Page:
In my limited experience it is a commonplace amongst many Mormons to emphasize the continuity that exists between modern day prophets and the prophets of ancient days. Joseph Smith, Brigham Young, Thomas Monson, and the other Presidents of the modern LDS Church stand in the line of prophetic succession that also includes such ancient worthies as Peter, Isaiah, Elijah, Moses, Enoch,
Utnapištim Noah, and Adam. Except in times of general apostasy, God, as an act of love, always has sent the prophets to teach, warn, admonish, and encourage humanity, his children.
This emphasis on the continuity of the prophetic tradition is not infrequently connected with the argument of God’s never-changing character. God doesn’t change, so the argument goes, so he acts in all ages in a consistent manner according to his divine benevolence. The gospel that the prophets, both ancient and modern, proclaim is ultimately the same.
This rhetorical emphasis on prophetic continuity, however, seems to stand in some tension with other Mormon notions, such as covenant history and the doctrine of continuing revelation. Persons and their situations and circumstances are manifold and ever changing. God, in Mormon thought, adapts his messages to them “according to [their] understanding[s]” and other limitations. Such an acknowledgment would seem to entail that the messages that he provides to humanity are different to varying degrees depending on the times, locations, and situations of the recipients.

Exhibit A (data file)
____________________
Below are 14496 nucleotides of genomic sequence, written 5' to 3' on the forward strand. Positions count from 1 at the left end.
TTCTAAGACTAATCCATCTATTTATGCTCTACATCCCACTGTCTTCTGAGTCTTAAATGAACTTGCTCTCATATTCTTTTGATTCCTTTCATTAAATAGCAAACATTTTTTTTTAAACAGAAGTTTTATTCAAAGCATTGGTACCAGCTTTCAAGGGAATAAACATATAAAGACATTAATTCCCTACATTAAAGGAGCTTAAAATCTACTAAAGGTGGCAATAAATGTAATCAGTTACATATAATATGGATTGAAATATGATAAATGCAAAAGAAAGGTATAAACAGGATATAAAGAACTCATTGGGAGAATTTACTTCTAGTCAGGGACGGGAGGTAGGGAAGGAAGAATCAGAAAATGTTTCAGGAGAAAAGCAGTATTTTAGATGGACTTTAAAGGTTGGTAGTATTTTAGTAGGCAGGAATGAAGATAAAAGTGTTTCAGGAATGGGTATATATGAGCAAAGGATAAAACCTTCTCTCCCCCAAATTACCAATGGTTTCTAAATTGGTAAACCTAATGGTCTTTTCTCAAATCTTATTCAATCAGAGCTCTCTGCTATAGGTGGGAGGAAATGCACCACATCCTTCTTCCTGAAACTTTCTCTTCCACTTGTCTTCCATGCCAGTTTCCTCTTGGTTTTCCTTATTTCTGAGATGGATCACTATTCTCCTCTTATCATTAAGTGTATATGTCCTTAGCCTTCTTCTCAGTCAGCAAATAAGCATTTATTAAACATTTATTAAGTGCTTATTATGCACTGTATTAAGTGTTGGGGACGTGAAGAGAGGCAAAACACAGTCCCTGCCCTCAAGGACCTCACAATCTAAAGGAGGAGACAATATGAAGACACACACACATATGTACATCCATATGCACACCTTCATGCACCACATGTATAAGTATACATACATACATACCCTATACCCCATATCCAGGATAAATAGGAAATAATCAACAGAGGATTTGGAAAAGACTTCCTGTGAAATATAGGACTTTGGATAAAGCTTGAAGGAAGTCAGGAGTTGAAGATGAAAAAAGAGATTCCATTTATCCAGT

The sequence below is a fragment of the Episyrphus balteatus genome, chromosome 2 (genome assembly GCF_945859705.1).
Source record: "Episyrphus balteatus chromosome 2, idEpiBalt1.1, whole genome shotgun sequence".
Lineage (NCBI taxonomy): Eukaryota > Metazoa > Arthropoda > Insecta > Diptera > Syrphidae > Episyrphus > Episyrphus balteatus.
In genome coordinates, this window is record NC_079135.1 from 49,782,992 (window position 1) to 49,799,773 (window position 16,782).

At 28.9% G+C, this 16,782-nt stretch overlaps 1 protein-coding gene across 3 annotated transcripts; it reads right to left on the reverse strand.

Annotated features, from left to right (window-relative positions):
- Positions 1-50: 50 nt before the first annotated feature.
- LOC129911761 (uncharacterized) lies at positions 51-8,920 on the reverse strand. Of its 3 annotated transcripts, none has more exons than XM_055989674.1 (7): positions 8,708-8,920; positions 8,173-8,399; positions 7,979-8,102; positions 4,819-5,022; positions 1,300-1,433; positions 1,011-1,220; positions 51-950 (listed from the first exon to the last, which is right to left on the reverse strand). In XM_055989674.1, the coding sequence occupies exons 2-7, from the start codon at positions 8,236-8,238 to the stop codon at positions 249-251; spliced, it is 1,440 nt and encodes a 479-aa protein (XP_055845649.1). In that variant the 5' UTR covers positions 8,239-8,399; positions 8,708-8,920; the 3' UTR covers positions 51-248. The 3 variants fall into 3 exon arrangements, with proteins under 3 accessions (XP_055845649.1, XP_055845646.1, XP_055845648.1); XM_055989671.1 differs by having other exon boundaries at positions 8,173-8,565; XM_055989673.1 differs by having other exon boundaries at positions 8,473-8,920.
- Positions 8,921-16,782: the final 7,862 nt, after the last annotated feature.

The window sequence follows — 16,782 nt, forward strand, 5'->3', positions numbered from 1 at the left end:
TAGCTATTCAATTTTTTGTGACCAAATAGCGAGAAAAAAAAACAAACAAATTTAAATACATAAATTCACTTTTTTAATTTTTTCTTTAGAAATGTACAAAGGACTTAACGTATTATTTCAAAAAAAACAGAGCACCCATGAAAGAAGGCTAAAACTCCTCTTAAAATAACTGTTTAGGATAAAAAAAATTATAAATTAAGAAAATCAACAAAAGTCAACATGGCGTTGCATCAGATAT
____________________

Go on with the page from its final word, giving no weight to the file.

This paradox, or tension, it seems to me, may be productive or destructive. As I have argued elsewhere, ancient biblical prophets were quite different from modern LDS prophets in many ways. Moreover, modern LDS prophets are rather different from each other in a number of ways. Just compare, for example, the basic work, activities, accomplishments, and preaching of Joseph Smith to Brigham Young or Joseph Fielding Smith. It seems destructive to ignore or gloss over these differences. Rather, I think it spiritually and theologically healthy to note these differences in honesty. Indeed, why should Mormons want their modern prophet(s) to be identical to the prophets of the past? Our world is very different now from the world of the ancient Israelites or the earliest Christians.
When Mormons stress the notion of prophetic continuity, what, in your humble opinion, should they emphasize–and how? To what extent should LDS Christians emphasize the differences between the prophets? In what ways is an (over)emphasis on one or the other of these aspects productive and/or destructive? In short, what makes a prophet a prophet given, both historically and theologically, their substantial diversity and differences?